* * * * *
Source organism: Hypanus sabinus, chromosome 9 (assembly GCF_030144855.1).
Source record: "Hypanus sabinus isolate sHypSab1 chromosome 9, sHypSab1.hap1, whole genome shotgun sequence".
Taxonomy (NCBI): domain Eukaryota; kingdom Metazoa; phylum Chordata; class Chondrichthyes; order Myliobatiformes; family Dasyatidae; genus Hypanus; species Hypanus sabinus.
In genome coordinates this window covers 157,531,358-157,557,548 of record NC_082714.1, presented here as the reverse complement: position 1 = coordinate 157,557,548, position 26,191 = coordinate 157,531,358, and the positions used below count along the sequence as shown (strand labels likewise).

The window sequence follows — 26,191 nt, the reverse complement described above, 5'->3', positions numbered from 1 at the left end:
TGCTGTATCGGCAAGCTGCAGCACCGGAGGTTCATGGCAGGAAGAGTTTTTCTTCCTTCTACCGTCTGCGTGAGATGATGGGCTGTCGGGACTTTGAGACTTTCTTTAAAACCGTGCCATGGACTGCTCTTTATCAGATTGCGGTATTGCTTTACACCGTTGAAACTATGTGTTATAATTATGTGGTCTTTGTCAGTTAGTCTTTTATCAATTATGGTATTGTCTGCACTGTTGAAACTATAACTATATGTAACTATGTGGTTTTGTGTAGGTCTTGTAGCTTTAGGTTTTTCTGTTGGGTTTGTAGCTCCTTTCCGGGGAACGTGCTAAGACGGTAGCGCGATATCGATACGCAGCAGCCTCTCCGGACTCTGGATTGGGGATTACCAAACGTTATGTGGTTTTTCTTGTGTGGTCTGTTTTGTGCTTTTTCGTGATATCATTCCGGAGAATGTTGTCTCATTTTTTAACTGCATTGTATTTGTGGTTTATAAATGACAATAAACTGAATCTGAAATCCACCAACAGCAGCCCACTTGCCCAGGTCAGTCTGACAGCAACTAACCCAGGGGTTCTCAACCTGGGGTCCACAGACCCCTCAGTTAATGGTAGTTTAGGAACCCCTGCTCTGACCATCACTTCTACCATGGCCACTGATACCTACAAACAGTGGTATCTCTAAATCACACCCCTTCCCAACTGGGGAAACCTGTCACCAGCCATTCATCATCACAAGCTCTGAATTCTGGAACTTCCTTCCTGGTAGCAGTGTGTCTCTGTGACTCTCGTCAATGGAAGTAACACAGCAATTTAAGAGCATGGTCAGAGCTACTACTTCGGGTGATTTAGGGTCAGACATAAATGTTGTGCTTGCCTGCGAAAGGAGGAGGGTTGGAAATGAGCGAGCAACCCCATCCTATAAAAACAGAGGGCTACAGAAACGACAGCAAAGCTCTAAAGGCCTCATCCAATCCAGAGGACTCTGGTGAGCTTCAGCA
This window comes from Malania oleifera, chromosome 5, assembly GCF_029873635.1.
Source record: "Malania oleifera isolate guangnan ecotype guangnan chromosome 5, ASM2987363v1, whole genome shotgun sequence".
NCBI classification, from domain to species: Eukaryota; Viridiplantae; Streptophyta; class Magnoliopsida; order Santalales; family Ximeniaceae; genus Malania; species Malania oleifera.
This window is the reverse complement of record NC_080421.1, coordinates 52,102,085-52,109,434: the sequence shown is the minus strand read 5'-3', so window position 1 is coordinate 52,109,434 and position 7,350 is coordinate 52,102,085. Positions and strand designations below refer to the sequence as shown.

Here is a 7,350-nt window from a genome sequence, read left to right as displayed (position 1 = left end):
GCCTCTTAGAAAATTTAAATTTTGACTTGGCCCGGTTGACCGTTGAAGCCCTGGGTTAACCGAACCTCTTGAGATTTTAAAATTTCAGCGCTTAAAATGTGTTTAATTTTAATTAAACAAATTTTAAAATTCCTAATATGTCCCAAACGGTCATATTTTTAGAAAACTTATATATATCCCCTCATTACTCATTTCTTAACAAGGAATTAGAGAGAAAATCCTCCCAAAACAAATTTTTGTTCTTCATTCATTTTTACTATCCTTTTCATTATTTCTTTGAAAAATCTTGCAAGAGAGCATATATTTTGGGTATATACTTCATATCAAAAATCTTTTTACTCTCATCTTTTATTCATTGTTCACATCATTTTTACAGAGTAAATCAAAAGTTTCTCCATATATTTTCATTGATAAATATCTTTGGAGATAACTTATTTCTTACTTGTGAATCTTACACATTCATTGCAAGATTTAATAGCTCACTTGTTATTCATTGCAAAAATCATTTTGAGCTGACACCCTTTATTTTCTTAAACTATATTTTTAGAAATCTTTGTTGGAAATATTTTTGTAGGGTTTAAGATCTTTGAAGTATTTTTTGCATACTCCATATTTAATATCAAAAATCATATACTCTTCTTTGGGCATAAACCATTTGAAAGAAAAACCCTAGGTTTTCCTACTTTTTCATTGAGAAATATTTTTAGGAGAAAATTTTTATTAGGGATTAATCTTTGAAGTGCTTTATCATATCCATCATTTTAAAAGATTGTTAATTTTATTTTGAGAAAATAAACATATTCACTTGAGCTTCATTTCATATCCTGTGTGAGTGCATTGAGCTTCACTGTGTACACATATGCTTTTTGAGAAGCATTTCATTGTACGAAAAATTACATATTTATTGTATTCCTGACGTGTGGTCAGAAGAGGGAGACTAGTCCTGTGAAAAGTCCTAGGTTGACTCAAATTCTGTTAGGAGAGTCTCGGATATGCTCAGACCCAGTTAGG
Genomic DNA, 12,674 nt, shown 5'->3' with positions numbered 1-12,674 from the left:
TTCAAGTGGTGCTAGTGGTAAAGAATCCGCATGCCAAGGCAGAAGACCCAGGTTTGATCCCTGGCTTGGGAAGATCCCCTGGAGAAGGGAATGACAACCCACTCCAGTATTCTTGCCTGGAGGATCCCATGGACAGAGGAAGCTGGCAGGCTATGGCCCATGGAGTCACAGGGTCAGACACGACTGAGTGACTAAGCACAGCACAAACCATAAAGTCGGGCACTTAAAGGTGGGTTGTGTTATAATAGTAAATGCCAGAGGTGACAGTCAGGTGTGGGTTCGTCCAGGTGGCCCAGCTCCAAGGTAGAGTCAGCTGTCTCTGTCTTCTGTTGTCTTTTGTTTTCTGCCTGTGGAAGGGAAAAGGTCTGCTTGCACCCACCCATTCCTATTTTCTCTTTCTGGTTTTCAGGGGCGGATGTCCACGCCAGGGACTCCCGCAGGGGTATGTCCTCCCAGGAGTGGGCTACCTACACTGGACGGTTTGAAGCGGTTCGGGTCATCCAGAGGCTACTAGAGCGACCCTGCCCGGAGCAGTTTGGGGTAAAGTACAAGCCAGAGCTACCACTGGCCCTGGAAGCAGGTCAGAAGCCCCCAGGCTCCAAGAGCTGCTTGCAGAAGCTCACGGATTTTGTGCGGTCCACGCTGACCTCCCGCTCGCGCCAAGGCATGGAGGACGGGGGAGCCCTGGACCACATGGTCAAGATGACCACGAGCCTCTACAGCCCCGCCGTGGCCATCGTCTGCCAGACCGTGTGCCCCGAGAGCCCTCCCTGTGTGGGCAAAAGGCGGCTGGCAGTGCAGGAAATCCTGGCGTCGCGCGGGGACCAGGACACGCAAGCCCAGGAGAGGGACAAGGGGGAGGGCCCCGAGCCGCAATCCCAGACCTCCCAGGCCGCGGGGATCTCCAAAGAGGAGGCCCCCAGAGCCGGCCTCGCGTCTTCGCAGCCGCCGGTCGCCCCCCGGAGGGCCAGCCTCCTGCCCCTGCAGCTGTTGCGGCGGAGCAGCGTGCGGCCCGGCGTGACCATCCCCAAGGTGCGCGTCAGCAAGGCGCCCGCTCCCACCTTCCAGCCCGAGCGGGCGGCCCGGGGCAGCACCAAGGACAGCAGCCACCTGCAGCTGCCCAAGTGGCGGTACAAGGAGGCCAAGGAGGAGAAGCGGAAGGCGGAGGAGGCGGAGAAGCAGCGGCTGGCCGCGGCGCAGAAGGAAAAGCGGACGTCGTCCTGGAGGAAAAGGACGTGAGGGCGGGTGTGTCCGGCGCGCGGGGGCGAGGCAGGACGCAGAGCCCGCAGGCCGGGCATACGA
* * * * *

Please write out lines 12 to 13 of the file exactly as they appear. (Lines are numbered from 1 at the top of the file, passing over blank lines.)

GCCTCTTAGAAAATTTAAATTTTGACTTGGCCCGGTTGACCGTTGAAGCCCTGGGTTAACCGAACCTCTTGAGATTTTAAAATTTCAGCGCTTAAAATGTGTTTAATTTTAATTAAACAAATTTTAAAATTCCTAATATGTCCCAAACGGTCATATTTTTAGAAAACTTATATATATCCCCTCATTACTCATTTCTTAACAAGGAATTAGAGAGAAAATCCTCCCAAAACAAATTTTTGTTCTTCATTCATTTTTACTATCCTTTTCATTATTTCTTTGAAAAATCTTGCAAGAGAGCATATATTTTGGGTATATACTTCATATCAAAAATCTTTTTACTCTCATCTTTTATTCATTGTTCACATCATTTTTACAGAGTAAATCAAAAGTTTCTCCATATATTTTCATTGATAAATATCTTTGGAGATAACTTATTTCTTACTTGTGAATCTTACACATTCATTGCAAGATTTAATAGCTCACTTGTTATTCATTGCAAAAATCATTTTGAGCTGACACCCTTTATTTTCTTAAACTATATTTTTAGAAATCTTTGTTGGAAATATTTTTGTAGGGTTTAAGATCTTTGAAGTATTTTTTGCATACTCCATATTTAATATCAAAAATCATATACTCTTCTTTGGGCATAAACCATTTGAAAGAAAAACCCTAGGTTTTCCTACTTTTTCATTGAGAAATATTTTTAGGAGAAAATTTTTATTAGGGATTAATCTTTGAAGTGCTTTATCATATCCATCATTTTAAAAGATTGTTAATTTTATTTTGAGAAAATAAACATATTCACTTGAGCTTCATTTCATATCCTGTGTGAGTGCATTGAGCTTCACTGTGTACACATATGCTTTTTGAGAAGCATTTCATTGTACGAAAAATTACATATTTATTGTATTCCTGACGTGTGGTCAGAAGAGGGAGACTAGTCCTGTGAAAAGTCCTAGGTTGACTCAAATTCTGTTAGGAGAGTCTCGGATATGCTCAGACCCAGTTAGG
Genomic DNA, 12,674 nt, shown 5'->3' with positions numbered 1-12,674 from the left: